“But didn’t they give any indication of what might be the problem?”

“No darling, they were just doing the biopsy. The bit they took away had to go to the lab for analysis. There really wasn’t anything they could say today” Maggie tried to reassure her worried daughter “You wait and see Susie, everything will be fine. There’s no need to panic.”

But Maggie would never admit to her daughter that she was having to deal with the biggest panic of her life!


Maggie was unloading the dishwasher when her phone rang. She saw from the caller ID that it was Gordon. It was rare for him to phone her during the day when he was at work unless it was really important.

She accepted the call “Hi”

“I’ve had a call from the health centre. I need to go in to discuss the results from the biopsy. They suggested that you come too.”

Maggie closed her eyes.

“Maggie, are you still there? Did you hear what I just said?”

She detected a hint on impatience in his voice. That was so like Gordon. It annoyed him if he thought that someone wasn’t listening. “Yes, I heard you. That doesn’t mean anything does it? It could just be that you have an enlarged prostate like lots of men your age has and you need an op. They just want me there in case you don’t remember what they say to you.”

“I’m sure that’s the case so no need to panic Mags. I’ve got an appointment for Monday. Can you take some time off work? It’s at 8.30 so you’ll only be a bit late going in.”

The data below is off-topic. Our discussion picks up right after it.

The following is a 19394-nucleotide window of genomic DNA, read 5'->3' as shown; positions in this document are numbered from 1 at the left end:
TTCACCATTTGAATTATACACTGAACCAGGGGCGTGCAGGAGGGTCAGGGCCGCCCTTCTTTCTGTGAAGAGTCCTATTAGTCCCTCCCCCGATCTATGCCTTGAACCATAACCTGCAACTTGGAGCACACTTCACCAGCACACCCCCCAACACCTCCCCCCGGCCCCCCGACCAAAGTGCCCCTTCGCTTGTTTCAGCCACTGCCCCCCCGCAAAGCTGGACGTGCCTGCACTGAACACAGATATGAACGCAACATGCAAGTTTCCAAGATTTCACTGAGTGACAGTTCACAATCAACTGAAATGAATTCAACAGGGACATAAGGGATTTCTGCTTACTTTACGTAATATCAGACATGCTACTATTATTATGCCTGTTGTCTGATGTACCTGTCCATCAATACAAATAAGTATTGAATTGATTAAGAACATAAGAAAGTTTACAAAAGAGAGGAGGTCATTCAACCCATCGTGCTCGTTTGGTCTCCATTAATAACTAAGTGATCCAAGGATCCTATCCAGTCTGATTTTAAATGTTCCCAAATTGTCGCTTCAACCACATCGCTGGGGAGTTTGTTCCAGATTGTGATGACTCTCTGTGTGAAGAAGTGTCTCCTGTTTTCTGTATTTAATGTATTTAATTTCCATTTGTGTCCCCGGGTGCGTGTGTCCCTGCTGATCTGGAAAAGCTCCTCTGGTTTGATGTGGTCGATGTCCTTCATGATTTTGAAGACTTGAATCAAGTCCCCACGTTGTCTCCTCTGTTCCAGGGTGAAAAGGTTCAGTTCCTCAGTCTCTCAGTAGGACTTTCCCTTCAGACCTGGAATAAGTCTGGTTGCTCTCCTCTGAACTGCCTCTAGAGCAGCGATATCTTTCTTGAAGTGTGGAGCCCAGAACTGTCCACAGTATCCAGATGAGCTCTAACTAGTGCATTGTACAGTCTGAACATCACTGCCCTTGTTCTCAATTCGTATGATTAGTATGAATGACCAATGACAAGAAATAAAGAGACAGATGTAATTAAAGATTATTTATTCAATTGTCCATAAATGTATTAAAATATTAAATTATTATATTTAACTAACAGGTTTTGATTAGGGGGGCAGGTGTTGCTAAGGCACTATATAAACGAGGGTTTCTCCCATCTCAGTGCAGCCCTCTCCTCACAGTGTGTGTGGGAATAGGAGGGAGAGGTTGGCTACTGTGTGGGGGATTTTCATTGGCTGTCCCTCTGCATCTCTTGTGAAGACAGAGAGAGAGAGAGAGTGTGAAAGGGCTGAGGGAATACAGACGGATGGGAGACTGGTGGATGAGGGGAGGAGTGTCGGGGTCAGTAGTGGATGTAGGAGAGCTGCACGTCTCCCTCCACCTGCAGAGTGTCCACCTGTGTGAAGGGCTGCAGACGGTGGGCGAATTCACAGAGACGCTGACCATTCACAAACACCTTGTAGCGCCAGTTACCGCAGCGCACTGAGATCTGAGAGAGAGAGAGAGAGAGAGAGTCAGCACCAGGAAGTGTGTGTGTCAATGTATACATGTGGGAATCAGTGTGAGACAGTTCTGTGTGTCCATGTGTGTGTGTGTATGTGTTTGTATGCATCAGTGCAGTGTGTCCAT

They had three and a half days before there was the possibility that they would hear news

that could pull the rug from under them and change life as they knew it.


Maggie and Gordon sat side by side in the consulting room as the doctor read whatever it was that was displayed on the computer monitor in front of her. Gordon looked straight ahead expressionless but Maggie noticed that his leg was jigging up and down. Not much, but it was there. A sign that he was nervous. Maggie gently placed her hand on his thigh and the movement stopped. He turned to Maggie and mouthed silently “It’ll be ok”

The doctor swivelled her chair so that she was facing the Maggie and Gordon.

Mr Thornden, we’ve had the results back from your biopsy and I’m afraid to say that you do have Prostate cancer.”

Gordon grabbed Maggie’s hand tightly and pursed his lips….inhale

, exhale, inhale, exhale, trying to keep his emotions in check. Maggie watched her husband as he took stock of what the doctor had just told him. That carpet had well and truly been pulled from under her feet and she was finding it difficult to keep her world at that moment from tipping and shattering into a million pieces. But she needed to stay upright and strong for the man that she loved.

“Take your time Mr Thornden. It’s a big shock for you and your wife. Would you like some water?”

Gordon nodded and sipped at the cold liquid.

“Thank you” he said after gaining his composure and felt able to talk “So what happens now?”